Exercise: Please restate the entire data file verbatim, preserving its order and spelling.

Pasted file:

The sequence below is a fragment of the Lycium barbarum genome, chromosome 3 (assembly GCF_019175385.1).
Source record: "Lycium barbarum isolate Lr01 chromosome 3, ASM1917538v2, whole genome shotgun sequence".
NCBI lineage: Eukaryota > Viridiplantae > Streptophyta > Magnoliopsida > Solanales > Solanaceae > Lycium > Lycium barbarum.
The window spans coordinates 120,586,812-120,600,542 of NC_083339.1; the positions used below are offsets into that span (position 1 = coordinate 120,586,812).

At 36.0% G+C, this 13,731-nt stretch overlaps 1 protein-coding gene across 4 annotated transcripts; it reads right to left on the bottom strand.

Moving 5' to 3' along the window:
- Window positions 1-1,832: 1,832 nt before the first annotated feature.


The sequence below is a fragment of the Lycium barbarum genome, chromosome 3 (assembly GCF_019175385.1).
Source record: "Lycium barbarum isolate Lr01 chromosome 3, ASM1917538v2, whole genome shotgun sequence".
NCBI lineage: Eukaryota > Viridiplantae > Streptophyta > Magnoliopsida > Solanales > Solanaceae > Lycium > Lycium barbarum.
The window spans coordinates 120,586,812-120,600,542 of NC_083339.1; the positions used below are offsets into that span (position 1 = coordinate 120,586,812).

At 36.0% G+C, this 13,731-nt stretch overlaps 1 protein-coding gene across 4 annotated transcripts; it reads right to left on the bottom strand.

Moving 5' to 3' along the window:
- Window positions 1-1,832: 1,832 nt before the first annotated feature.